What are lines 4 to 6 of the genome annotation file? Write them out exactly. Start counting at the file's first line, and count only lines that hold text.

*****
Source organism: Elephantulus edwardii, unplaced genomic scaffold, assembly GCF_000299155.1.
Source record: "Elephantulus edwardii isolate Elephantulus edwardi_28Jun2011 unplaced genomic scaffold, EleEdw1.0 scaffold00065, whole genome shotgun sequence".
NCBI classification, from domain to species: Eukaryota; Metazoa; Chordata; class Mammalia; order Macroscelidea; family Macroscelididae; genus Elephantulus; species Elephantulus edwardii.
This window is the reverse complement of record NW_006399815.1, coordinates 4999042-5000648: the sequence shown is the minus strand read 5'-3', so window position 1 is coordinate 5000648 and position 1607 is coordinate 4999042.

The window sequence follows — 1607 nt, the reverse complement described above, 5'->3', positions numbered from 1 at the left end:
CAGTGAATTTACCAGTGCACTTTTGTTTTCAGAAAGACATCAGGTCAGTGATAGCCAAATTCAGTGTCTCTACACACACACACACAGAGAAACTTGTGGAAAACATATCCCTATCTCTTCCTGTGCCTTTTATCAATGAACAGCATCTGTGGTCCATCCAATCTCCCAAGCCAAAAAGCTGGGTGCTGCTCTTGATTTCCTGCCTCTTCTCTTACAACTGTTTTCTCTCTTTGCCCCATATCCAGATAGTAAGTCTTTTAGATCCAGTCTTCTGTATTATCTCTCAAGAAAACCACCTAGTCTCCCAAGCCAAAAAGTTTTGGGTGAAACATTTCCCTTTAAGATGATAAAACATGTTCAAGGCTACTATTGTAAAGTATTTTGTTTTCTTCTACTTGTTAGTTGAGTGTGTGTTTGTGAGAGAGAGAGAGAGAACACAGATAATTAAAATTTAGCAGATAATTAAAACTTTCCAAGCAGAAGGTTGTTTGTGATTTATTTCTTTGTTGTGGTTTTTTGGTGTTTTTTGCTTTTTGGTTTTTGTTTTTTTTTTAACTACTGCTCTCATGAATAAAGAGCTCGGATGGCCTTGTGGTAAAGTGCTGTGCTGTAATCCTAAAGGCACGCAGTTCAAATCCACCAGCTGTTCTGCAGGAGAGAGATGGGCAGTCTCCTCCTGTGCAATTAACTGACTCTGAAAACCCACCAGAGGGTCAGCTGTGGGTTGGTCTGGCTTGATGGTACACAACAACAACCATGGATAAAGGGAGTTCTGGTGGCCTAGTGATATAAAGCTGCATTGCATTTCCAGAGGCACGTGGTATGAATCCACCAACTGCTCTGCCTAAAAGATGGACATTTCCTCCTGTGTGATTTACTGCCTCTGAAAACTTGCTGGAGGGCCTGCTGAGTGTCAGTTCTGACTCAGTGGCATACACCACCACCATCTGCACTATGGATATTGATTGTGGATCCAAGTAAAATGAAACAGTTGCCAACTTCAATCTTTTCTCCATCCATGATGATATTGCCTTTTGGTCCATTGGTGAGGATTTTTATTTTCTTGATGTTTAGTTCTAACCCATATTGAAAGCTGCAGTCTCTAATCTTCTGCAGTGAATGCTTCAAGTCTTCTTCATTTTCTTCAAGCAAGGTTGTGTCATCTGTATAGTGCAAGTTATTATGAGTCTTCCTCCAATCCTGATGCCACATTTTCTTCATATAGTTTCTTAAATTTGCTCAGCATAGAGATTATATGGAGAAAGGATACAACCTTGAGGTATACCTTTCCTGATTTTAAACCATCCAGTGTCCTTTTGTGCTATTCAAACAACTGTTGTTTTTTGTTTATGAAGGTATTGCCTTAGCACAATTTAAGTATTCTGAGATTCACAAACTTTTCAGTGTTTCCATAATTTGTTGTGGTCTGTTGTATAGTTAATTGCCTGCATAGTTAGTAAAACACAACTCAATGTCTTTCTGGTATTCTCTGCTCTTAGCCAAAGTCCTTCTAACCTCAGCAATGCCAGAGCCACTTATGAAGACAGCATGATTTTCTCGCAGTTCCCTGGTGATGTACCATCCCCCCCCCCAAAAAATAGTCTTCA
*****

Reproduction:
This window is the reverse complement of record NW_006399815.1, coordinates 4999042-5000648: the sequence shown is the minus strand read 5'-3', so window position 1 is coordinate 5000648 and position 1607 is coordinate 4999042.

The window sequence follows — 1607 nt, the reverse complement described above, 5'->3', positions numbered from 1 at the left end:
CAGTGAATTTACCAGTGCACTTTTGTTTTCAGAAAGACATCAGGTCAGTGATAGCCAAATTCAGTGTCTCTACACACACACACACAGAGAAACTTGTGGAAAACATATCCCTATCTCTTCCTGTGCCTTTTATCAATGAACAGCATCTGTGGTCCATCCAATCTCCCAAGCCAAAAAGCTGGGTGCTGCTCTTGATTTCCTGCCTCTTCTCTTACAACTGTTTTCTCTCTTTGCCCCATATCCAGATAGTAAGTCTTTTAGATCCAGTCTTCTGTATTATCTCTCAAGAAAACCACCTAGTCTCCCAAGCCAAAAAGTTTTGGGTGAAACATTTCCCTTTAAGATGATAAAACATGTTCAAGGCTACTATTGTAAAGTATTTTGTTTTCTTCTACTTGTTAGTTGAGTGTGTGTTTGTGAGAGAGAGAGAGAGAACACAGATAATTAAAATTTAGCAGATAATTAAAACTTTCCAAGCAGAAGGTTGTTTGTGATTTATTTCTTTGTTGTGGTTTTTTGGTGTTTTTTGCTTTTTGGTTTTTGTTTTTTTTTTAACTACTGCTCTCATGAATAAAGAGCTCGGATGGCCTTGTGGTAAAGTGCTGTGCTGTAATCCTAAAGGCACGCAGTTCAAATCCACCAGCTGTTCTGCAGGAGAGAGATGGGCAGTCTCCTCCTGTGCAATTAACTGACTCTGAAAACCCACCAGAGGGTCAGCTGTGGGTTGGTCTGGCTTGATGGTACACAACAACAACCATGGATAAAGGGAGTTCTGGTGGCCTAGTGATATAAAGCTGCATTGCATTTCCAGAGGCACGTGGTATGAATCCACCAACTGCTCTGCCTAAAAGATGGACATTTCCTCCTGTGTGATTTACTGCCTCTGAAAACTTGCTGGAGGGCCTGCTGAGTGTCAGTTCTGACTCAGTGGCATACACCACCACCATCTGCACTATGGATATTGATTGTGGATCCAAGTAAAATGAAACAGTTGCCAACTTCAATCTTTTCTCCATCCATGATGATATTGCCTTTTGGTCCATTGGTGAGGATTTTTATTTTCTTGATGTTTAGTTCTAACCCATATTGAAAGCTGCAGTCTCTAATCTTCTGCAGTGAATGCTTCAAGTCTTCTTCATTTTCTTCAAGCAAGGTTGTGTCATCTGTATAGTGCAAGTTATTATGAGTCTTCCTCCAATCCTGATGCCACATTTTCTTCATATAGTTTCTTAAATTTGCTCAGCATAGAGATTATATGGAGAAAGGATACAACCTTGAGGTATACCTTTCCTGATTTTAAACCATCCAGTGTCCTTTTGTGCTATTCAAACAACTGTTGTTTTTTGTTTATGAAGGTATTGCCTTAGCACAATTTAAGTATTCTGAGATTCACAAACTTTTCAGTGTTTCCATAATTTGTTGTGGTCTGTTGTATAGTTAATTGCCTGCATAGTTAGTAAAACACAACTCAATGTCTTTCTGGTATTCTCTGCTCTTAGCCAAAGTCCTTCTAACCTCAGCAATGCCAGAGCCACTTATGAAGACAGCATGATTTTCTCGCAGTTCCCTGGTGATGTACCATCCCCCCCCCCAAAAAATAGTCTTCA